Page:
Last November the Fresno County Board of Education convened its monthly meeting to discuss numerous issues facing Fresno County Schools and the Fresno County Superintendents Office – one of which was discussing the new superintendent’s salary contract.
Previously, the County Board of Education appointed two members to serve on an ad-hoc salary negotiation committee with the, then incoming superintendent of schools, in which Trustee Martinez and Trustee Dr. Allen Clyde and participated. The committee met several times to negotiate and come to a consensus on a salary proposal for the new superintendent to present to the full board for approval.
The committee ultimately agreed on a base salary for the incoming superintendent to reflect and mirror the outgoing superintendent and set the starting salary at $327,291 per year, essentially starting at the same base salary as the outgoing superintendent in their final year in office. The board approved the new salary on a 3-2 vote with Trustee Martinez and Tapscott-Munson voting no.
While I agree the new superintendent is highly qualified, and possesses the necessary experience and credentials to hold the position, I could not in good conscience vote to approve a base salary that would be substantially higher than Fresno County’s median income of $57,109 and a poverty rate of 17.1%. Originally the new superintendent requested a starting salary of $343,656 – the next 5% step up on the county superintendent pay scale. Although deserving of a fair and commensurate salary in line with the duties and responsibilities of being Fresno County’s top school official, the proposed, and now approved salary, is nearly six times the county’s median income compared to other superintendents in areas with a considerable higher cost of living. Also, the new superintendent technically received a salary increase of over $100,000 simply by being elected superintendent representing a substantial increase from a salary over $200,000 received for serving as a deputy superintendent of Fresno County Schools under the previous superintendent.
I also did not agree with the notion that anyone should have a locked salary with sizable salary increases year over year before starting their respective position without merit. Furthermore, the superintendent of Fresno County Schools is a countywide elected position, and as a result, in my opinion, ineligible for any salary increases unless approved by the voters that elected them. The argument of talent and personnel retention does not apply given the County Board of Education does not hire and fire the superintendent, similar to traditional school districts.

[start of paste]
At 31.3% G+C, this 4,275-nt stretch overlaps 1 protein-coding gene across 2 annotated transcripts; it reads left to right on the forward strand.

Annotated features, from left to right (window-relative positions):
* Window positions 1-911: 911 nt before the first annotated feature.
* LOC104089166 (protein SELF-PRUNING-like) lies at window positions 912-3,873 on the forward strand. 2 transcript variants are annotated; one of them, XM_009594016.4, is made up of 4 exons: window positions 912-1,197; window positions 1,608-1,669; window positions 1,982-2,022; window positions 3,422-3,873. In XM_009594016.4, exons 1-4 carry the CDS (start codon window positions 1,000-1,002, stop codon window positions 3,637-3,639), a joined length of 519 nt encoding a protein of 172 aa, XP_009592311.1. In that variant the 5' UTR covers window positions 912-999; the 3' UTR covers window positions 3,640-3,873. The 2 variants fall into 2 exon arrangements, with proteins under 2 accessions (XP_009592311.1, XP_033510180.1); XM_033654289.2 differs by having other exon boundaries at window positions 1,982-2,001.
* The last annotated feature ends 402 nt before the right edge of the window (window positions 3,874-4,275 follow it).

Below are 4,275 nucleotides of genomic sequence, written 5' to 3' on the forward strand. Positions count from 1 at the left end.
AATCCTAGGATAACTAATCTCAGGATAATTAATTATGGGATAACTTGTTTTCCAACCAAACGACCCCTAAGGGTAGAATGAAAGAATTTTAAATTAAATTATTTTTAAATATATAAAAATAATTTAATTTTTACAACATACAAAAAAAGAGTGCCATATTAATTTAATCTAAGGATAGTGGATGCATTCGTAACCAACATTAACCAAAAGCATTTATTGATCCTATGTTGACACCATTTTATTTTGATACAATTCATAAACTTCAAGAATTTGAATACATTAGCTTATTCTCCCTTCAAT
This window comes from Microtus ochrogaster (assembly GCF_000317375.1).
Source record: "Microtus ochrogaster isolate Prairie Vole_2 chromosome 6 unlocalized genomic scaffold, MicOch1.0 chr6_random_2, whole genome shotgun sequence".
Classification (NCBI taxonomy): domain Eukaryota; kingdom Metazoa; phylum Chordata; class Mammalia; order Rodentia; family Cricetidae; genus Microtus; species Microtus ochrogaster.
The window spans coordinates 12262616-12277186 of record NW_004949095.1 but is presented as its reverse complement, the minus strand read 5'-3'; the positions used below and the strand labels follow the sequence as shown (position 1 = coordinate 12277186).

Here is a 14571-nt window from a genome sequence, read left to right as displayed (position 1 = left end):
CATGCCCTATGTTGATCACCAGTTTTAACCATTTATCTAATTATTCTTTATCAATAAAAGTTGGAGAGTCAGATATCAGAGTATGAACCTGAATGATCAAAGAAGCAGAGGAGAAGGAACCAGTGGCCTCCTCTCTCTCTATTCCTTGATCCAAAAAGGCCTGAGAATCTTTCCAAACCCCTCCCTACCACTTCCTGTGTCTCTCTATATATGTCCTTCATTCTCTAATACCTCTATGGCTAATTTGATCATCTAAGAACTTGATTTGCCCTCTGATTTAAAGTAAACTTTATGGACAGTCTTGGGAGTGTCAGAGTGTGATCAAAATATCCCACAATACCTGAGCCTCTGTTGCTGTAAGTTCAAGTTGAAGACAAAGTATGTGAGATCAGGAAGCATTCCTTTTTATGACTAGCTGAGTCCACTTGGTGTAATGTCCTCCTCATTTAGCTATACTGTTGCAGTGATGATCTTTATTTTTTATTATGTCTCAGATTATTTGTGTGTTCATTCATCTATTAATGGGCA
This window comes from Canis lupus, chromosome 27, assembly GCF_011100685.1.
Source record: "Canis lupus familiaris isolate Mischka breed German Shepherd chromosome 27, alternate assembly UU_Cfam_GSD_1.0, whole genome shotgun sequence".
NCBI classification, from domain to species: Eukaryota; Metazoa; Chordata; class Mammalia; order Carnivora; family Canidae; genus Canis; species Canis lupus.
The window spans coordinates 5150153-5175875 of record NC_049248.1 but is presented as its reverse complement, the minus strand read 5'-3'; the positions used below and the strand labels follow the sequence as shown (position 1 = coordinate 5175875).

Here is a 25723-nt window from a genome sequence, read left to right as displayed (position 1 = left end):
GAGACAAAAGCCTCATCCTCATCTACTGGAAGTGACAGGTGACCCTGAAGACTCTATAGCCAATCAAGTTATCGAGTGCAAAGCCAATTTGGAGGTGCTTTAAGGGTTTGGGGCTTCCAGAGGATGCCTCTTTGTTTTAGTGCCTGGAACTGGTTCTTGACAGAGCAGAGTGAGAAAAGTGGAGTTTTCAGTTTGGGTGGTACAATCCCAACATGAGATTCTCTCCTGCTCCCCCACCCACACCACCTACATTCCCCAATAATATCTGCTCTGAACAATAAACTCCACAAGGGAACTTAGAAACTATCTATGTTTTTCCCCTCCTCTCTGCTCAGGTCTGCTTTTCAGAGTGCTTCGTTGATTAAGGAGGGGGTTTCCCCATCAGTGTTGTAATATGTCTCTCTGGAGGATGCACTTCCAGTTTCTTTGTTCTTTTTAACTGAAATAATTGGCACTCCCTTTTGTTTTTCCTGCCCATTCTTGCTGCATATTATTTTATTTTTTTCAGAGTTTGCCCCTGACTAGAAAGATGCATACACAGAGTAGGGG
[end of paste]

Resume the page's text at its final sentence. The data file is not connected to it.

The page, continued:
Fresno County is classified with other counties in tiers based on overall student population of the County. At present, Fresno County is home to over 200,000 students, in 32 school districts, thus placing Fresno in the second tier of counties, known as Class II. Notwithstanding Fresno County’s student population, Fresno County is classified with several, more affluent counties in the state such as Contra Costa, and Alameda County, both of which have median incomes of $103,997 and $104,888 with each county superintendent earing a base salary of $245,728 and $317,000 a year respectively.
Even so, I agree and support the new superintendents vision for Fresno County Schools and students, I believe it is unfair to the many teachers, staff, and frontline workers who work tirelessly to serve thousands of students in Fresno County schools who are paid the median income to provide for their families. Such workers do not receive scaled salary increases, nor are they eligible for any other “perks” afforded to administrative staff such as a longevity stipend, a car allowance, monthly phone stipend, or compensation and reimbursement for furthering their education.
With a looming recession and the uncertainty regarding state budget deficits, the board voted to approve the salary contract for two years instead of the four years the superintendent originally requested. In 2023 the superintendents salary will increase $16,365, representing a 5% pay increase bringing total compensation to $343,656 as stipulated in the contract recently approved by the board. The board will revisit and engage in another salary negotiation in 2024.
As the highest paid elected official in Fresno County, it is my hope the next round of negotiations by the board recommend capping the salary of the superintendent indefinitely going forward to correct decades of unchecked, rubber stamped increases by previous boards to begin the process of scaling down the salary to align with the median average of local agency administrators who oversee sizeable budgets, and manage budgets and personnel.